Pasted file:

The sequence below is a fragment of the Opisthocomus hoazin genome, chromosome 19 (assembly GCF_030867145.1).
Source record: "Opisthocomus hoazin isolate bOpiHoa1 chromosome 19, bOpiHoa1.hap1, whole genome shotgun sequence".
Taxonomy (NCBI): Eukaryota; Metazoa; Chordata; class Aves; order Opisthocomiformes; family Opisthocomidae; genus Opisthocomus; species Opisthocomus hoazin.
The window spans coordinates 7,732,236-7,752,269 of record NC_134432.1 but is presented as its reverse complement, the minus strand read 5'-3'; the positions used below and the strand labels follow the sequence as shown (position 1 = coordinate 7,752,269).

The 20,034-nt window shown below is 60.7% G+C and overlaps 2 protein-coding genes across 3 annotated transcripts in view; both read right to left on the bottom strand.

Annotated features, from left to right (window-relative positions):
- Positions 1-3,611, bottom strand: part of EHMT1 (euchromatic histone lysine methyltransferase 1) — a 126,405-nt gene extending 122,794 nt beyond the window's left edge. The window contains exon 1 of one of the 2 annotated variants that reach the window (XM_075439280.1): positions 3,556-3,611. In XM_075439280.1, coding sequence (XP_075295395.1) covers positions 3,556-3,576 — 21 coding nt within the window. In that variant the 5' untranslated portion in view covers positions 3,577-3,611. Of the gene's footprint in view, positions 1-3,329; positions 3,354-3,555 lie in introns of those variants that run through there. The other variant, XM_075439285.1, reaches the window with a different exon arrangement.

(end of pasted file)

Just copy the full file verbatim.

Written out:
The sequence below is a fragment of the Opisthocomus hoazin genome, chromosome 19 (assembly GCF_030867145.1).
Source record: "Opisthocomus hoazin isolate bOpiHoa1 chromosome 19, bOpiHoa1.hap1, whole genome shotgun sequence".
Taxonomy (NCBI): Eukaryota; Metazoa; Chordata; class Aves; order Opisthocomiformes; family Opisthocomidae; genus Opisthocomus; species Opisthocomus hoazin.
The window spans coordinates 7,732,236-7,752,269 of record NC_134432.1 but is presented as its reverse complement, the minus strand read 5'-3'; the positions used below and the strand labels follow the sequence as shown (position 1 = coordinate 7,752,269).

The 20,034-nt window shown below is 60.7% G+C and overlaps 2 protein-coding genes across 3 annotated transcripts in view; both read right to left on the bottom strand.

Annotated features, from left to right (window-relative positions):
- Positions 1-3,611, bottom strand: part of EHMT1 (euchromatic histone lysine methyltransferase 1) — a 126,405-nt gene extending 122,794 nt beyond the window's left edge. The window contains exon 1 of one of the 2 annotated variants that reach the window (XM_075439280.1): positions 3,556-3,611. In XM_075439280.1, coding sequence (XP_075295395.1) covers positions 3,556-3,576 — 21 coding nt within the window. In that variant the 5' untranslated portion in view covers positions 3,577-3,611. Of the gene's footprint in view, positions 1-3,329; positions 3,354-3,555 lie in introns of those variants that run through there. The other variant, XM_075439285.1, reaches the window with a different exon arrangement.